The Olympics, as well as other international events (such as the World Cup, Asian Conference, and Universiade), are subject to doping control. In Japan, the National Athletic Meet has also conducted tests for some time.
What is doping?
Doping means cheating that athletes and racehorses use banned drugs, such as stimulants and muscle enhancers during competition. The implementation of the Olympic doping control testing began with the 1968 Winter Grenoble Games and the Summer Mexican Games.
Purpose of doping control
This is how athletes can compete under equitable conditions, without drug use or cheating. In reality, since the Los Angeles Olympics in 1984, commercialization has progressed, and the wealth and rights and interest have a great influence, there is no end to the number of athletes who violate, and cheating and subsequent enforcement of the ban have been like a cat-and-mouse game. In the past, there have been exceptions, such as unintentional, exhaustion but when in doubt, get punished these days. Doping control testing is a first-class player's card, as you don't complain about the rule that you can't take one cold medicine. The World Anti-Doping Agency (WADA) was established in 1999, and the Japan Anti-Doping Agency (JADA) was established in 2001. The International Olympic Committee (IOC) commissions anti-doping activities to these organizations.
The Olympics, as well as their precompetitions, the World Championships, the World Cup, the Asian Conference, the Universiade, and the various championships are doping controlled competitions. Inspections have been conducted not only at international conferences, but also at National Athletic Meet since last year in Japan.
Doping control testing at international conferences
Case of a Japanese player
The first two positive male cases occurred in volleyball at the Los Angeles Olympics in 1984. However, one player at the time was told that the ephedrine contained in Kakkonto, a Chinese herbal medicine that was taken as a cold remedy, was a prohibited drug, but he was able to continue because it was not intentional, and only the trainer who provided the drug was punished. In the second case, testosterone, a male hormone, which was prohibited from the game, was detected. However, because there are individual differences in the amount of testosterone secreted due to hormones present in the body, it was an amount that was not considered excessive, so it was later judged to be acceptable.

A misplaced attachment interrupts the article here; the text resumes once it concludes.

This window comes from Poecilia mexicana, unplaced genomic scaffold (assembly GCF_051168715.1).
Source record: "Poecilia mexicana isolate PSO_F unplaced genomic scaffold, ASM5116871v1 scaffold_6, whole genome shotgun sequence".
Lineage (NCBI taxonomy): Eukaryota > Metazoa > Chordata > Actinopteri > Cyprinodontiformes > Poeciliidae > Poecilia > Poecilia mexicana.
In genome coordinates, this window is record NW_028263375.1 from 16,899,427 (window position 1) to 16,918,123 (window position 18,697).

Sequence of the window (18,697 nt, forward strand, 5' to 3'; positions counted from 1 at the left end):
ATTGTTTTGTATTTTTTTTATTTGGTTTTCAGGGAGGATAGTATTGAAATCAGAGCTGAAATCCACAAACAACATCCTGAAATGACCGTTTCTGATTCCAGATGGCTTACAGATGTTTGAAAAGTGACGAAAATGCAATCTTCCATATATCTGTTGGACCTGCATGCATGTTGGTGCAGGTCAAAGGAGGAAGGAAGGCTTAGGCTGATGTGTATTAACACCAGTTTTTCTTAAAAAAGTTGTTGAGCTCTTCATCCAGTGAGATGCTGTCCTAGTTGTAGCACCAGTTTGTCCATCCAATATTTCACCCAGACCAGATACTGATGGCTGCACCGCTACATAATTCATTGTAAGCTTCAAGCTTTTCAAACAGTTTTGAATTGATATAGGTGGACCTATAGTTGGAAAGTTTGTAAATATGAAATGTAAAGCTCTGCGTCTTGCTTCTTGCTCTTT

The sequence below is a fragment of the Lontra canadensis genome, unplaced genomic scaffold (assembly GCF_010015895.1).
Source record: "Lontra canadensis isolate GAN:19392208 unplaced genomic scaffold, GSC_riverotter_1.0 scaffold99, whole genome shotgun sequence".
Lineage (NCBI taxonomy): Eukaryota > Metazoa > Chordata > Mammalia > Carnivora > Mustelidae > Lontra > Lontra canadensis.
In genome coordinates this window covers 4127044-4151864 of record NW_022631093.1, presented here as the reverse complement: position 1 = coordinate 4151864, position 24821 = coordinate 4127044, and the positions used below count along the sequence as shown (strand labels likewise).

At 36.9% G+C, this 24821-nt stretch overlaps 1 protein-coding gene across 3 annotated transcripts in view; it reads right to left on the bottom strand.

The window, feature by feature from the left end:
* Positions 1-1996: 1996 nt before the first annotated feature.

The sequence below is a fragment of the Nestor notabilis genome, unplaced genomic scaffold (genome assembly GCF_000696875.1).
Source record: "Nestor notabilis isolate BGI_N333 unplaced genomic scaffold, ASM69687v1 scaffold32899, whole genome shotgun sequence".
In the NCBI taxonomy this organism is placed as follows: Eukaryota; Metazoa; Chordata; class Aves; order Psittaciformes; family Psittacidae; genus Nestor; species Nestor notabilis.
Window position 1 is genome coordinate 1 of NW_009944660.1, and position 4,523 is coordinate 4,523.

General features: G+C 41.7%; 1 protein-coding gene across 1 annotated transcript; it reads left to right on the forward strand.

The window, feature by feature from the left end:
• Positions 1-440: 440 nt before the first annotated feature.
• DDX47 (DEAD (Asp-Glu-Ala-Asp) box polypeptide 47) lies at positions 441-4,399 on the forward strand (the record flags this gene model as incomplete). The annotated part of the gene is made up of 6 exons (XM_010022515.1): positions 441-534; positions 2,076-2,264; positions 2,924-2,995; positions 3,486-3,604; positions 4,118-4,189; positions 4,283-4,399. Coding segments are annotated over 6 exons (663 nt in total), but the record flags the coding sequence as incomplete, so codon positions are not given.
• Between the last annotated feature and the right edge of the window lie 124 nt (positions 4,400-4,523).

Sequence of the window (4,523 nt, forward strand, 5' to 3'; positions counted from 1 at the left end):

What are the doping banned drugs?
1. Stimulants: Cocaine, a narcotic, stimulates the cranial nerves to reduce drowsiness and fatigue. Some stimulants, such as caffeine in coffee, are available. It is important to note that sympathomimetic aminergic stimulants are used for asthma, colds, and nasal congestion. They are also found in herbal medicines and over-the-counter drinks.
2. Anabolic agents: so-called muscle-building agent, and testosterone, a male sex hormone, is well known. There are cases, such as Ben Johnson at the Seoul Olympics, where a gold medal was removed. They are dangerous because they have more side effects and can cause virilization and sudden death in women.
3. Narcotic analgesics: drugs that cause euphoria and anhedonia. They become addictive, and as the effect wears off, withdrawal symptoms develop, resulting in disease.
4. Diuretics: Can be used to reduce weight suddenly or to increase urine volume and dilute a drug in the urine.
5. Peptide hormones and others: Corticosteroid hormones may be present in allergy drugs, eye drops, rhinitis drugs, hair nourishing drugs, skin ointments, and tonic drinks. Caution should be exercised. Recently, violations with erythropoietin (EPO) have increased as it is used to increase oxygen-carrying capacity (endurance).
In addition, there are prohibited drugs in specific competitions, such as alcohol, and drugs for approval, such as local anesthetics. Autologous blood transfusions can also constitute fraud.
For a first violation, all competitions will be suspended for two years. There are exceptions, but coaches and executives may also be punished.
Do not use any drugs or supplements except those prescribed by the accompanying physician or directly checked for at least one month before the meeting. When you go to a doctor, tell the doctor that you may be subjected to doping control testing. Drugs, drinks, and supplements (especially from abroad) available at pharmacies and convenience stores are quite dangerous.
All medications and supplements taken from time to time should be recorded. Any prescription provided by a doctor should be documented by checking the name of the drug. Also, use drugs safely to make sure they are right for yourself, and take responsibility for what you put in your mouth for yourself.
After a match, the person collects his urine in the laboratory, transfers it to two bottles, and then submits it. Since it is done after a match, it is often difficult to perform the tests because urine cannot be produced because of sweating or because urine is collected (as seen by the examiner).
Two urine bottles used for testing
As there is a risk of fraud taken place after the match as it is obvious to conduct the check, spot check examination has been recently carried out. They appear and are checked suddenly at airports and workshops. However, they are indicated for poor-quality drugs, such as muscle enhancers.